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1.
Telemed J E Health ; 27(12): 1399-1408, 2021 12.
Article in English | MEDLINE | ID: covidwho-1575692

ABSTRACT

Background: Little is known about specialty mental health and/or substance use disorder (MH/SUD) clinicians' experiences transitioning from in-person to telehealth care, to treat a diagnostically diverse population during the COVID-19 pandemic. Methods: Survey of outpatient MH/SUD clinicians (psychiatrists, nurse practitioners, psychologists, and licensed clinical social workers; N = 107) at a psychiatric hospital. Clinician satisfaction and experiences using telehealth across a variety of services (individual, group or family therapy, initial assessments, evaluation and management, and neuropsychological assessment) were assessed using a mixed-methods approach. Results: Across services, a majority agreed/strongly agreed that telehealth provided an opportunity to build rapport with patients (67-88%) and they could treat their patients' needs well (71-88%). The interest in continuing to use telehealth when in-person visits resume varied by type of service provided (50-71%). Group therapy and initial assessment were lowest (50% and 51%, respectively). Clinicians noted telehealth improved access to care for patients with logistical barriers, competing demands, mobility difficulties, and medical concerns; but was more challenging to care for patients with certain psychiatric characteristics (e.g., psychosis, paranoia, catatonia, high distractibility, and avoidance), high symptom severity, or who needed to improve social skills. Telehealth influenced the therapeutic process (e.g., observations of family dynamic, increased patient/clinician therapeutic alliance). Discussion and Conclusions: MH/SUD clinicians who quickly transitioned to telehealth care during the pandemic were largely satisfied with telehealth, but also identified challenges related to specific patient characteristics, or types of MH/SUD services. These observations warrant additional study to better delineate the role for an expanded use of telehealth postpandemic.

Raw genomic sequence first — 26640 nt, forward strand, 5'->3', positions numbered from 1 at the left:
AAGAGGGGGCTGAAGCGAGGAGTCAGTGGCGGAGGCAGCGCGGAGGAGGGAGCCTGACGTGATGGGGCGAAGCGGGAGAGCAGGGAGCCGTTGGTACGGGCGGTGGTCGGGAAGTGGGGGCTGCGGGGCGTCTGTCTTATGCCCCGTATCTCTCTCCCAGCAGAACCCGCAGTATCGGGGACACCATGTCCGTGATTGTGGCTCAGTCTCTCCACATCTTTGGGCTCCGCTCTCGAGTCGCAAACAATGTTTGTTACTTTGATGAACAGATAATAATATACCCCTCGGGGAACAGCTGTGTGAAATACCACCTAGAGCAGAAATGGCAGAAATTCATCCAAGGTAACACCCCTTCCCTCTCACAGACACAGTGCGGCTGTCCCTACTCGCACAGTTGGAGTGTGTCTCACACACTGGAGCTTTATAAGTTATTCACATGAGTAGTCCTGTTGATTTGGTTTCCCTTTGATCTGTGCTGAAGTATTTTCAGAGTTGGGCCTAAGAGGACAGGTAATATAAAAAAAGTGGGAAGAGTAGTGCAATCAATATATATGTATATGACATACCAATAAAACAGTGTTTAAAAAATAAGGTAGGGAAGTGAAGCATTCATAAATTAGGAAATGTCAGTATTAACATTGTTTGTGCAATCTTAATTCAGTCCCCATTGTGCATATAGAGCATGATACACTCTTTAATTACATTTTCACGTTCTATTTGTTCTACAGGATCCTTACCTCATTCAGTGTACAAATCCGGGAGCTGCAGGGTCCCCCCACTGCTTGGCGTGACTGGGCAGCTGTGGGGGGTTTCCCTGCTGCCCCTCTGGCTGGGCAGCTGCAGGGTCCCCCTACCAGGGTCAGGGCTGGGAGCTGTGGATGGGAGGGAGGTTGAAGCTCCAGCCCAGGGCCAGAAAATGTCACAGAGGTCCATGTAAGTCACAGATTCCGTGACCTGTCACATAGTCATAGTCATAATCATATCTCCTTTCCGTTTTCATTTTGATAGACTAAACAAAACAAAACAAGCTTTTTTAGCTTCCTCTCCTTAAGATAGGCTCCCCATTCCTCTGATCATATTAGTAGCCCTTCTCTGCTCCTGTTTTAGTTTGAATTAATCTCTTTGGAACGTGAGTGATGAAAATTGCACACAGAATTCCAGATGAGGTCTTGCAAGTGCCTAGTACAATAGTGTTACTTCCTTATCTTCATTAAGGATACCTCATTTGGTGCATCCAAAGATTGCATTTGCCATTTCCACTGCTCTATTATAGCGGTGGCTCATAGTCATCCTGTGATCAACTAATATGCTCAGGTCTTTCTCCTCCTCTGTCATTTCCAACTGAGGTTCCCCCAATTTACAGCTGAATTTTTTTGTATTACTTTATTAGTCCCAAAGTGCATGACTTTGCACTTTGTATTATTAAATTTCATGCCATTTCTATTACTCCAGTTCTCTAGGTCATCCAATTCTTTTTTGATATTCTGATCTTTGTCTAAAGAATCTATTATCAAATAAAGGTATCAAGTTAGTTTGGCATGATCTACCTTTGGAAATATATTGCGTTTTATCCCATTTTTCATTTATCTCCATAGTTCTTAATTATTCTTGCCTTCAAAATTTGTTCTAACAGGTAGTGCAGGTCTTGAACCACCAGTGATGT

Subject(s)
COVID-19 , Telemedicine , Humans , Mental Health , Outpatients , Pandemics , SARS-CoV-2
2.
Am J Addict ; 30(5): 445-452, 2021 09.
Article in English | MEDLINE | ID: covidwho-1360443

ABSTRACT

BACKGROUND AND OBJECTIVES: The rapid scale-up of telehealth services for substance use disorders (SUDs) during the COVID-19 pandemic presented a unique opportunity to investigate patient experiences with telehealth. This study examined patient perceptions of telehealth in an outpatient SUD treatment program offering individual therapy, group therapy, and medication management. METHODS: Two hundred and seventy adults receiving SUD outpatient treatment were eligible to complete a 23-item online survey distributed by clinicians; 58 patients completed/partially completed the survey. Data were summarized with descriptive statistics. RESULTS: Participants were predominately male, White, and well-educated. The majority (86.2%) were "very satisfied" or "satisfied" with the quality of telehealth care. "Very satisfied" ratings were highest for individual therapy (90%), followed by medication management (75%) and group therapy (58%). Top reasons for liking telehealth included the ability to do it from home (90%) and not needing to spend time commuting (83%). Top reasons for disliking telehealth were not connecting as well with other members in group therapy (28%) and the ability for telehealth to be interrupted at home or work (26%). DISCUSSION AND CONCLUSIONS: Telehealth visits were a satisfactory treatment modality for most respondents receiving outpatient SUD care, especially those engaging in individual therapy. Challenges remain for telehealth group therapy. SCIENTIFIC SIGNIFICANCE: This is the first study examining patients' perceptions of telehealth for outpatient SUD treatment during the COVID-19 pandemic by treatment service type. Importantly, while many participants found telehealth more accessible than in-person treatment, there was variability with respect to the preferred mode of treatment delivery.